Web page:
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    Ah ok, I see - thanks for that information.

    Looking at my account on mygov, it looks like I can still amend 2016-2017 and 2017-2018 tax returns.

    One thing I don't understand though is why I need to get the depreciation schedule amended?

    For example, at the time I bought the property, it was determined an asset was valued at approx $1000. The report is currently backdated to the date I bought the property.

    According to my current schedule, using the Diminishing Value method, the value I can claim for depreciation in 2016-2017 is about $120. So my question is why would that value change if I backdate the schedule to only 2016-2017 instead?
     
  9. Paul@PFI

    [email protected] Tax Accounting + SMSF Business Plus Member

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    Because its incorrect. This ripples through to even CGT issues later. I dont know if the effect is a few dollars or much more. I often see data inconsistencies which lead to lost deductions that also mean a higher final CGT amount too.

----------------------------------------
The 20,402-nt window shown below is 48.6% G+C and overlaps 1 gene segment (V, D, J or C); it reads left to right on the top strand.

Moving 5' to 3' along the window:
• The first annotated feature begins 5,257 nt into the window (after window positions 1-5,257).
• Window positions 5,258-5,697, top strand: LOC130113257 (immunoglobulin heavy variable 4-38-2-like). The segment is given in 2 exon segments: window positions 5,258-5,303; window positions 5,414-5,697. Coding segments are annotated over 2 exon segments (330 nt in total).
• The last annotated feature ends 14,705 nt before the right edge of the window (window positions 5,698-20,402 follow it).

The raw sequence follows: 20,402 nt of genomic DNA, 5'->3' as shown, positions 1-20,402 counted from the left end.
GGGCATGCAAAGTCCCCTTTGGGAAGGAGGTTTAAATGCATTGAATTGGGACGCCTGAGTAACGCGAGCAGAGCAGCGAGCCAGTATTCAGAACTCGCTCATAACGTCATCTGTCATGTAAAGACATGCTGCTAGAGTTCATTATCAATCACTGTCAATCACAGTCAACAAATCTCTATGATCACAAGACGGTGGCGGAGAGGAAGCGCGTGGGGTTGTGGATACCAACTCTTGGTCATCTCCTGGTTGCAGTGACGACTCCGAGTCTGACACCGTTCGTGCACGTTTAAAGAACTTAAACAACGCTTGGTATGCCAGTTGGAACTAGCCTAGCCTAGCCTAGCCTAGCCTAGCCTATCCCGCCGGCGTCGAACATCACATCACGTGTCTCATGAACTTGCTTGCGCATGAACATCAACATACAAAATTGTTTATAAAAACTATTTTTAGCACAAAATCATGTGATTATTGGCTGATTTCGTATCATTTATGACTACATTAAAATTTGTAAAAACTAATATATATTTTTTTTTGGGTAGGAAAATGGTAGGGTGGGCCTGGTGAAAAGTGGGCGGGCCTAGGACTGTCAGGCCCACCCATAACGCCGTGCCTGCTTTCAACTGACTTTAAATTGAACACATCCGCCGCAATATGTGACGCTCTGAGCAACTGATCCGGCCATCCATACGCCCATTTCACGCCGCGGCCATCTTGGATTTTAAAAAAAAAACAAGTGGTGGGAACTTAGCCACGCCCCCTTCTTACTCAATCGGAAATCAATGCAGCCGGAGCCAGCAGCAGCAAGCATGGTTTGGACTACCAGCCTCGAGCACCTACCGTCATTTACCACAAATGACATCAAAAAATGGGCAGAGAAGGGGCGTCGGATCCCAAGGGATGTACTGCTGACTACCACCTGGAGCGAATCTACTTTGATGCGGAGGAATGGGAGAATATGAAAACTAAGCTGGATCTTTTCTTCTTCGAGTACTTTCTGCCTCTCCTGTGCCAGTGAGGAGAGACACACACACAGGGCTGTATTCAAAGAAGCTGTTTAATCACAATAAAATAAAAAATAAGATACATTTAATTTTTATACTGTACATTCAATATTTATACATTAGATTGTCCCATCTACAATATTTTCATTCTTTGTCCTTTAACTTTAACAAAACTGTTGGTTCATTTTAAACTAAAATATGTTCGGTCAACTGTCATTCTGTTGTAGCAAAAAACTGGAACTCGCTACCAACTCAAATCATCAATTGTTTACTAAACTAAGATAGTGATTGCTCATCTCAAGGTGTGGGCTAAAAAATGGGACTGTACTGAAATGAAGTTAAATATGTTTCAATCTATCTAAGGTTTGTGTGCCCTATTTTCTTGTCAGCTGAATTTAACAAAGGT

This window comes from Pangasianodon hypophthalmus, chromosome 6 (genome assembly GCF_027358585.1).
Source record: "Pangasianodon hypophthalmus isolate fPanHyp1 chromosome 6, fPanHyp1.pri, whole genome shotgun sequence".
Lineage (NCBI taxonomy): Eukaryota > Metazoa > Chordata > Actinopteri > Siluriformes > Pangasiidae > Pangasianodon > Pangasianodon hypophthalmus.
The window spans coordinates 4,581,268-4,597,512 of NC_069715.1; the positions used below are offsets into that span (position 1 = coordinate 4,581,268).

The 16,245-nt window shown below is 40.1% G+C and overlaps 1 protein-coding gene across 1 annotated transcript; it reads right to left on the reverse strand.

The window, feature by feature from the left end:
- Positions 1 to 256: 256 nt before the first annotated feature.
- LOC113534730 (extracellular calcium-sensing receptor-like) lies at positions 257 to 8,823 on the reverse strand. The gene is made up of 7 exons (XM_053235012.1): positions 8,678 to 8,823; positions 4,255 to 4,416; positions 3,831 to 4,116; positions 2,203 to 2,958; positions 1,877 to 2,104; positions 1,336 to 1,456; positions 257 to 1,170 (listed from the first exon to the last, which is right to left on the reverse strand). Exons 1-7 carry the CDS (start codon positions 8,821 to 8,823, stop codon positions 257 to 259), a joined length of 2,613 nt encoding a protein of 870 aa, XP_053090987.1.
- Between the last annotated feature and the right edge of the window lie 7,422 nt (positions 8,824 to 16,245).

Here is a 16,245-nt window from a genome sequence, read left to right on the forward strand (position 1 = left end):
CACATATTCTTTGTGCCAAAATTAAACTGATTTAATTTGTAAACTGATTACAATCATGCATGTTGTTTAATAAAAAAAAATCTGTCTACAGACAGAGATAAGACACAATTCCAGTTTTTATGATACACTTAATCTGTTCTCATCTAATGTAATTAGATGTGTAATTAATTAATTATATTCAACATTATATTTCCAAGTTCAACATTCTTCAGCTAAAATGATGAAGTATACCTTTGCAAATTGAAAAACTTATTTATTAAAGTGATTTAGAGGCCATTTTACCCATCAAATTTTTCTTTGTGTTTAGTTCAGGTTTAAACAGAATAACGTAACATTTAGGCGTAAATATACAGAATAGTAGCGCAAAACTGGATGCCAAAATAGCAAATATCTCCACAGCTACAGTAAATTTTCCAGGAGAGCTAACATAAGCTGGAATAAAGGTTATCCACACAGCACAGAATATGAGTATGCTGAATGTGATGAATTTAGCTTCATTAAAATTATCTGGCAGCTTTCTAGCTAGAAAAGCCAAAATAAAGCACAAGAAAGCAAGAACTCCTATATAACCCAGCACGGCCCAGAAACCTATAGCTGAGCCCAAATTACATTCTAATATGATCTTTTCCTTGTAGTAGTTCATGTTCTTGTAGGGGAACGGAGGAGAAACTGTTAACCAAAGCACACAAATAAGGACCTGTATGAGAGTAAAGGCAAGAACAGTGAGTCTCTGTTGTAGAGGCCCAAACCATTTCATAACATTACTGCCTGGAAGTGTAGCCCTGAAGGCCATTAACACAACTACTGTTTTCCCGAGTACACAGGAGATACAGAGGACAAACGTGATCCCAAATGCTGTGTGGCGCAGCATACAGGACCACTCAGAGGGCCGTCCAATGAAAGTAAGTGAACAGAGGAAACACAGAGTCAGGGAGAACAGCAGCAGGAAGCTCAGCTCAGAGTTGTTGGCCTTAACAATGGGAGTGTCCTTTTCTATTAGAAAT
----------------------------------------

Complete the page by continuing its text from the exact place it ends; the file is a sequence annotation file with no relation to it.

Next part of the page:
10. dext1234

    dext1234 New Member

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    Ah ok that makes sense - thanks for your help.
     
  11. Renae Reilly

    Renae Reilly New Member

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    We are in a similar situation - we purchased our first property in 2011, and are only just now getting the depreciation schedule done. I am going to ask our accountant to see if we can backdate further than 2 years but am not holding my breath! Oh well...you don't know what you don't know!